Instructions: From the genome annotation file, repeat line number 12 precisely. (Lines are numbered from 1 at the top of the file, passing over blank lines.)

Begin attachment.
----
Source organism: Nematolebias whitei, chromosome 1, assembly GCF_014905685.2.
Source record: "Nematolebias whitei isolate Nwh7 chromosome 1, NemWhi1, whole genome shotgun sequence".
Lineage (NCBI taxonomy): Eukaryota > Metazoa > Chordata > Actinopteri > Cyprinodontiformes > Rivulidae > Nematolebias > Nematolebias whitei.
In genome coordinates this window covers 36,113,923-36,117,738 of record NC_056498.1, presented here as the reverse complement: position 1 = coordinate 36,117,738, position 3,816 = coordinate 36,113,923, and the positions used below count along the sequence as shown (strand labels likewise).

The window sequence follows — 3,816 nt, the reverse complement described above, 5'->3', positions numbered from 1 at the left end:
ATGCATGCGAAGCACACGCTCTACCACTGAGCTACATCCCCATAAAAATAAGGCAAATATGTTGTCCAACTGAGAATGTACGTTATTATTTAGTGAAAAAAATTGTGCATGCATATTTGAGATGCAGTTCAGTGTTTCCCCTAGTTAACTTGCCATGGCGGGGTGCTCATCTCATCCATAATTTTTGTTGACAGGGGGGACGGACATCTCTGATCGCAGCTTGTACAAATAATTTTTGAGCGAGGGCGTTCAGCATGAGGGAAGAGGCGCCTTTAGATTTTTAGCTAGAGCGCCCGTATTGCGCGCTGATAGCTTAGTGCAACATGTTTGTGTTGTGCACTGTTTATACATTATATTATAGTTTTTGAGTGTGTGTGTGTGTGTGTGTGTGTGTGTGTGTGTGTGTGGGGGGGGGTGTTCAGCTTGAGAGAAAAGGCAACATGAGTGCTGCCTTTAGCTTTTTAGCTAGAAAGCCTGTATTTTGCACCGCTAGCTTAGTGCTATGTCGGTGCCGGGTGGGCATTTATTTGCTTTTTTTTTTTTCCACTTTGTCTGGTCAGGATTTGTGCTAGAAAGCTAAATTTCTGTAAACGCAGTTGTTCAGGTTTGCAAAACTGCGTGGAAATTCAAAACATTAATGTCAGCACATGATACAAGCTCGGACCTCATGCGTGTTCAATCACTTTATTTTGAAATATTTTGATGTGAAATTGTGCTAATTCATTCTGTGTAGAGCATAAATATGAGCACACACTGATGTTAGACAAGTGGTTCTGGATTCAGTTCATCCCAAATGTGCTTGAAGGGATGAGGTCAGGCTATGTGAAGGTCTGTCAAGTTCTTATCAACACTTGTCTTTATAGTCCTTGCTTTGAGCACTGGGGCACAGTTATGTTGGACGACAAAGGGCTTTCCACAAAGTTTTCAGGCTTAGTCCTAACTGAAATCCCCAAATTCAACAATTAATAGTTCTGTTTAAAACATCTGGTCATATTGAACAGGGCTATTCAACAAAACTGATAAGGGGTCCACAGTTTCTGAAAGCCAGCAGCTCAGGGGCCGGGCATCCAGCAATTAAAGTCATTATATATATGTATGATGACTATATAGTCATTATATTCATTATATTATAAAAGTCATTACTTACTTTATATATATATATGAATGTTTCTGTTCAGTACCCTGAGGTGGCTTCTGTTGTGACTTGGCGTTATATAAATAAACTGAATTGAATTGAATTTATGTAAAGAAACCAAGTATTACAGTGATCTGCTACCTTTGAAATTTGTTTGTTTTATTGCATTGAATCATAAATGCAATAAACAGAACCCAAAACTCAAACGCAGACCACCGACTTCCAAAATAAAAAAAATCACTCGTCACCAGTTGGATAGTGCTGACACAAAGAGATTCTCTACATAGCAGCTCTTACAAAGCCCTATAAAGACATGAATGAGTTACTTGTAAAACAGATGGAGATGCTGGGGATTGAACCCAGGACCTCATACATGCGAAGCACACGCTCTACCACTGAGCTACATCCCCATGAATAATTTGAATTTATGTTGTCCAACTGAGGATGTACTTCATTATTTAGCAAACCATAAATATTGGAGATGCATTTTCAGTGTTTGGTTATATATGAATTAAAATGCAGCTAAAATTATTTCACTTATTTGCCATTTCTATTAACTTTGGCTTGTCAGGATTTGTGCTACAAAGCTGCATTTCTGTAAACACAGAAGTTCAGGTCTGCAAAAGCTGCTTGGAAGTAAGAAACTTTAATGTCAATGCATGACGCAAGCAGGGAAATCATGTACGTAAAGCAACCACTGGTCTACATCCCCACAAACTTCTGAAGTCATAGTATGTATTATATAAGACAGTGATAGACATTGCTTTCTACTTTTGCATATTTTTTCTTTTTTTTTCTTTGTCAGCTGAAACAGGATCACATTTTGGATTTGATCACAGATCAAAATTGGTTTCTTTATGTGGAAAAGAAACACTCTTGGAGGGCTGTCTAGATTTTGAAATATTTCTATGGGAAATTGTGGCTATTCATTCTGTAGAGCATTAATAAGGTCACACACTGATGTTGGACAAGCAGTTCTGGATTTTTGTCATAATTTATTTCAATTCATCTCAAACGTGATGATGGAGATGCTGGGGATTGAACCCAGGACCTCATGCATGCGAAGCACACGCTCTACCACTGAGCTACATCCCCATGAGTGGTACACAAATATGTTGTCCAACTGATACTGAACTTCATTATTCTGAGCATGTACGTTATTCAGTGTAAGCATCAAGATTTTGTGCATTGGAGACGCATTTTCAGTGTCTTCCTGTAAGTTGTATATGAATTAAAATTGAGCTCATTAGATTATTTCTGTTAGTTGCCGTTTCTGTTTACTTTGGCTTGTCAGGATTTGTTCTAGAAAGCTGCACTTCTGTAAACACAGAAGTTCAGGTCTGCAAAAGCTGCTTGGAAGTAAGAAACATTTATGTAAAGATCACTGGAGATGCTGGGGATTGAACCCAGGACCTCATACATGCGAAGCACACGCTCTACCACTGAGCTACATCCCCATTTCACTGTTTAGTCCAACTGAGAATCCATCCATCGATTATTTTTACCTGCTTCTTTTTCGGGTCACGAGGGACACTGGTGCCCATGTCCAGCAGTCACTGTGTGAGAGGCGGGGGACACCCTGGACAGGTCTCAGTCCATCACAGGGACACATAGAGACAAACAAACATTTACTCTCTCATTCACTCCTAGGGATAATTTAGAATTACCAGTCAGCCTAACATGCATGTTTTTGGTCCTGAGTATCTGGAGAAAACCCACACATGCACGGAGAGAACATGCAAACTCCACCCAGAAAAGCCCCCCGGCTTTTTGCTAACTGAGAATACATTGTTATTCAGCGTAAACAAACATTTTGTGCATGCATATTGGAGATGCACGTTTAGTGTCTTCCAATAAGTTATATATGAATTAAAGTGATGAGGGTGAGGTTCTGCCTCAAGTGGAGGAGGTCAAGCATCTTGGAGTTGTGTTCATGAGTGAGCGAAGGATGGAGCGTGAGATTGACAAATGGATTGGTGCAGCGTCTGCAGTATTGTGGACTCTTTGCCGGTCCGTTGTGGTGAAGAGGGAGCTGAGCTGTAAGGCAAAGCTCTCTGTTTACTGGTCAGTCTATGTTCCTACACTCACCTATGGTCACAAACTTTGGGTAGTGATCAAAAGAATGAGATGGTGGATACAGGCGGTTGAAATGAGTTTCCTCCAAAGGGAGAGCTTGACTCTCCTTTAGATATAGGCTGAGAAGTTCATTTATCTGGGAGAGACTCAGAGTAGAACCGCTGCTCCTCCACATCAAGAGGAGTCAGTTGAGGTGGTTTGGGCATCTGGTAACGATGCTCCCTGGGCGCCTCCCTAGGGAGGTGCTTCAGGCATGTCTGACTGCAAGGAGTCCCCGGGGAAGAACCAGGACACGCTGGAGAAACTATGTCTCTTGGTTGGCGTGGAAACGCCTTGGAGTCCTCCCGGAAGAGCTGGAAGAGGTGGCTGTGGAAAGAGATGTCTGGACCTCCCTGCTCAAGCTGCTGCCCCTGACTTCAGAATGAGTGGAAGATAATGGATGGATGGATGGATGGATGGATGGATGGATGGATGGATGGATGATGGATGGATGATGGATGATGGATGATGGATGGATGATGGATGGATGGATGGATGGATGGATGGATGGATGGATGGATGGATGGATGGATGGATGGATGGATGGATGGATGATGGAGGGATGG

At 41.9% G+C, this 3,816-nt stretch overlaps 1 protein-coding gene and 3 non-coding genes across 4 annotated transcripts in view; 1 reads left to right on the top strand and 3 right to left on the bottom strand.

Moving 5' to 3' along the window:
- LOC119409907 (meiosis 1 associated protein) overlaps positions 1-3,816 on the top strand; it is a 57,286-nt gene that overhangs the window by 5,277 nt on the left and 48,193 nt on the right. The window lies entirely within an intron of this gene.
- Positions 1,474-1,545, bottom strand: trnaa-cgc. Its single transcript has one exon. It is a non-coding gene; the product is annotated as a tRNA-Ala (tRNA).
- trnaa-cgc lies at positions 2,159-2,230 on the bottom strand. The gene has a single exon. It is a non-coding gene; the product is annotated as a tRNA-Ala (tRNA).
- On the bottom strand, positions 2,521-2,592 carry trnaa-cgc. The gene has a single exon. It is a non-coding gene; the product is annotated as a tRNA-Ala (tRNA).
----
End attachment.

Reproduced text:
- On the bottom strand, positions 2,521-2,592 carry trnaa-cgc. The gene has a single exon. It is a non-coding gene; the product is annotated as a tRNA-Ala (tRNA).